Fundamentally Speaking

Saturated ND and MN Resulting in Lagged Seedings

Joel Karlin
By  Joel Karlin , DTN Contributing Analyst
Chart by Joel Karlin, DTN Contributing Analyst

We've been saying this for a couple of weeks now that we thought the CME markets would have a more positive reaction to the weekly USDA crop progress and condition report figures showing spring wheat and row crop plantings are less advanced than had been anticipated.

Part of this is tied to warmer and drier conditions for the Midwest, but corn and seedings are so delayed that one would expect at least some depressing impact on both planted and harvested acreage and yields.

This is particularly true in North Dakota and Minnesota as they are just so waterlogged that even brief showers will set things back.

The USDA weekly crop progress report this week showed just 9% of the corn crop is planted in MN as of May 8 vs 81% last year and the 48% five-year average while in ND a mere 1% of the corn crop planted vs 33% last year and the 18% five-year average.

Soybeans are in a similar situation with just 2% planted in Minnesota vs 59% last year and the 25% five-year average while in North Dakota no soybeans at all are in the ground as of last Sunday vs 15% last year and the 6% five-year average.

This of no small consideration as in recent seasons the combined output of these two states has accounted for more than 13% of both the US corn and soybean total production.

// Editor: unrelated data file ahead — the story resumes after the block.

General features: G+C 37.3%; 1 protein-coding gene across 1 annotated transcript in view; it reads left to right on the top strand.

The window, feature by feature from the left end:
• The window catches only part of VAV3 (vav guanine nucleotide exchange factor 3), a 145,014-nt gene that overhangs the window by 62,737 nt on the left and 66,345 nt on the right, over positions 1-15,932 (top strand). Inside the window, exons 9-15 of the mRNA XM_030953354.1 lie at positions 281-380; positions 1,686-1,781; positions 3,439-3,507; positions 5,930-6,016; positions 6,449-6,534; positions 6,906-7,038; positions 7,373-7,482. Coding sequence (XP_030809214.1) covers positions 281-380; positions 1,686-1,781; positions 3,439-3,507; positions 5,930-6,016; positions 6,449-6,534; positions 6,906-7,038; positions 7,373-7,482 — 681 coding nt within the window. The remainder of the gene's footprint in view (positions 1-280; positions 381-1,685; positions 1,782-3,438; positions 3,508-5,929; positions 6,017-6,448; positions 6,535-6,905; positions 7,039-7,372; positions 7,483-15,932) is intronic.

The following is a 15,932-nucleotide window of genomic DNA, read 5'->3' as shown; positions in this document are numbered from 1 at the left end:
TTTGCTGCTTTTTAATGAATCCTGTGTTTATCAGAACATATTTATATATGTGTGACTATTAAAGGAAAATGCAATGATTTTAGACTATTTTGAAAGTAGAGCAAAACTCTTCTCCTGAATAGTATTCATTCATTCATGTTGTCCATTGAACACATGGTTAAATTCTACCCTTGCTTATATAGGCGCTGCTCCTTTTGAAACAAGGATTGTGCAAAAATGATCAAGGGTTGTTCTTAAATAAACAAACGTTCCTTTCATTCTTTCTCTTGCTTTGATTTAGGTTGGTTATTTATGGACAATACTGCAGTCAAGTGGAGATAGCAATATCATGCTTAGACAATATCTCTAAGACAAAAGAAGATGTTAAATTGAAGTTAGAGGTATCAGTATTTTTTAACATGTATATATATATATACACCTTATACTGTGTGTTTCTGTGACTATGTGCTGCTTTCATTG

This is nothing compared to their 20% share of the nation's barley output, 25% share of oat production, over half of the country's sugarbeet production and a whopping 2/3rds of the U.S. spring wheat output as each of these crops is also seeing almost unprecedented delays in seedings.

This graphic shows the percent of these key crops that are mostly seeded in the northern part of the U.S. with a large amount in both Minnesota and North Dakota as of May 8th with records going back to 1996 for barley, oats, and spring wheat and back to 2000 for sugarbeets.

Given that other states that produce barley such as ID, MT and WA have seen faster seeding progress due in part to the fact they are much drier, the 48% of barley seeded as of last Sunday is only 12% behind the long-term average of 60% but still tied for 2nd slowest progress since 2011.

For oats, this year's 55% of U.S. acreage in the ground as of May 8th tied with 2019 as the slowest since 1996 while since 1996 only 2011's 22% planted as of May 8 is lower than this year's 27% of the amount of spring wheat planted as of May 8.

The worst however is sugarbeets with just 26% planted, the lowest ever and well below the 2000-2021 average of 72%.

As for impact on yield, barley seems least sensitive, both from the correlation coefficient which is low and in 2011 and 2009 when plantings were most behind as of May 8, yields still came in above trend.

For oats also a rather loose relation though all three years where seedings were not at least 60% complete by May 8, all saw lower than trend yields.

Sugarbeets had the highest correlation between percent of crop seeded by May 8 and percent yields deviated from 20-year trend at 53% with slow seedings in 2011 and 2014 resulting in well below trend yields.

Spring wheat strangest case of all as slow seeding years since 2000 including 2009, 2013, 2014 and 2019 saw yields average a stout 8.7% over the 20-year trend as one must surmise that wet conditions that resulted in a delayed rate of plantings must have benefited the crop later in the year.


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